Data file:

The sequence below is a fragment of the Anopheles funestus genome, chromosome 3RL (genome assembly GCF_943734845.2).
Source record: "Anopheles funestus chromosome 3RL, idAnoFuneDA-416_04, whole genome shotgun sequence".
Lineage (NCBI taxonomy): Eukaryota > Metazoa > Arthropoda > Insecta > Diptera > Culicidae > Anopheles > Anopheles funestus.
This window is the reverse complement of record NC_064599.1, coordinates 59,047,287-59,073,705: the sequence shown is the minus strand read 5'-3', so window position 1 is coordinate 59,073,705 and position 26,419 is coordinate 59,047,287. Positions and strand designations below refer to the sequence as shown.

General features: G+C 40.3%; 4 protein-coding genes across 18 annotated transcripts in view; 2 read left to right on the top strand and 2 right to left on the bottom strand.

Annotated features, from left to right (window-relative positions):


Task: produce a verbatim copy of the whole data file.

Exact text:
The sequence below is a fragment of the Anopheles funestus genome, chromosome 3RL (genome assembly GCF_943734845.2).
Source record: "Anopheles funestus chromosome 3RL, idAnoFuneDA-416_04, whole genome shotgun sequence".
Lineage (NCBI taxonomy): Eukaryota > Metazoa > Arthropoda > Insecta > Diptera > Culicidae > Anopheles > Anopheles funestus.
This window is the reverse complement of record NC_064599.1, coordinates 59,047,287-59,073,705: the sequence shown is the minus strand read 5'-3', so window position 1 is coordinate 59,073,705 and position 26,419 is coordinate 59,047,287. Positions and strand designations below refer to the sequence as shown.

General features: G+C 40.3%; 4 protein-coding genes across 18 annotated transcripts in view; 2 read left to right on the top strand and 2 right to left on the bottom strand.

Annotated features, from left to right (window-relative positions):